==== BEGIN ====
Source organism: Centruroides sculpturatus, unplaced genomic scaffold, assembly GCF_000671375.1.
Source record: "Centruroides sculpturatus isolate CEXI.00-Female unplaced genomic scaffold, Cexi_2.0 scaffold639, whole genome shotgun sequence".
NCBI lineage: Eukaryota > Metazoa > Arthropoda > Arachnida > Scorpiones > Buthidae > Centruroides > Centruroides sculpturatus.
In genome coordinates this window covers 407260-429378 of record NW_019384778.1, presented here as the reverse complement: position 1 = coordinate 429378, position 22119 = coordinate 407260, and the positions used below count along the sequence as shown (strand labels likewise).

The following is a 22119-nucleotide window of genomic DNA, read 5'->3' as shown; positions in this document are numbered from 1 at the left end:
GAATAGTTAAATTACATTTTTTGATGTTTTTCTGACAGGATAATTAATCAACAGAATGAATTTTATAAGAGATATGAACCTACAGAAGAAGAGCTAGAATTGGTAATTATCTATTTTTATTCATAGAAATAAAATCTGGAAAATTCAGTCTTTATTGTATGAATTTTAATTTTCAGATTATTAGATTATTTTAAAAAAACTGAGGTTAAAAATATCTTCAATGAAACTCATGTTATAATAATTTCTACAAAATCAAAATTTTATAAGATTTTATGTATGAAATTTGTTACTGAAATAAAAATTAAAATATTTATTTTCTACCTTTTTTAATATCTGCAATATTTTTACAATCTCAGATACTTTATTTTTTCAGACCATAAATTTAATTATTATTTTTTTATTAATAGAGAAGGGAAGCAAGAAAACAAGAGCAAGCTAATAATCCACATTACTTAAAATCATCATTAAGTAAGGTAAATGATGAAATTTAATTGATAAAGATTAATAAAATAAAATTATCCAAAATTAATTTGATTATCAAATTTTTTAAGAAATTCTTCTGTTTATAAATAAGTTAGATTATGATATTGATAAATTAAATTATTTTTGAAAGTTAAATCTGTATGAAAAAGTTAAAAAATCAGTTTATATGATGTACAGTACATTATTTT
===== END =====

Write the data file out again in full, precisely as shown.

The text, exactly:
Source organism: Centruroides sculpturatus, unplaced genomic scaffold, assembly GCF_000671375.1.
Source record: "Centruroides sculpturatus isolate CEXI.00-Female unplaced genomic scaffold, Cexi_2.0 scaffold639, whole genome shotgun sequence".
NCBI lineage: Eukaryota > Metazoa > Arthropoda > Arachnida > Scorpiones > Buthidae > Centruroides > Centruroides sculpturatus.
In genome coordinates this window covers 407260-429378 of record NW_019384778.1, presented here as the reverse complement: position 1 = coordinate 429378, position 22119 = coordinate 407260, and the positions used below count along the sequence as shown (strand labels likewise).

The following is a 22119-nucleotide window of genomic DNA, read 5'->3' as shown; positions in this document are numbered from 1 at the left end:
GAATAGTTAAATTACATTTTTTGATGTTTTTCTGACAGGATAATTAATCAACAGAATGAATTTTATAAGAGATATGAACCTACAGAAGAAGAGCTAGAATTGGTAATTATCTATTTTTATTCATAGAAATAAAATCTGGAAAATTCAGTCTTTATTGTATGAATTTTAATTTTCAGATTATTAGATTATTTTAAAAAAACTGAGGTTAAAAATATCTTCAATGAAACTCATGTTATAATAATTTCTACAAAATCAAAATTTTATAAGATTTTATGTATGAAATTTGTTACTGAAATAAAAATTAAAATATTTATTTTCTACCTTTTTTAATATCTGCAATATTTTTACAATCTCAGATACTTTATTTTTTCAGACCATAAATTTAATTATTATTTTTTTATTAATAGAGAAGGGAAGCAAGAAAACAAGAGCAAGCTAATAATCCACATTACTTAAAATCATCATTAAGTAAGGTAAATGATGAAATTTAATTGATAAAGATTAATAAAATAAAATTATCCAAAATTAATTTGATTATCAAATTTTTTAAGAAATTCTTCTGTTTATAAATAAGTTAGATTATGATATTGATAAATTAAATTATTTTTGAAAGTTAAATCTGTATGAAAAAGTTAAAAAATCAGTTTATATGATGTACAGTACATTATTTT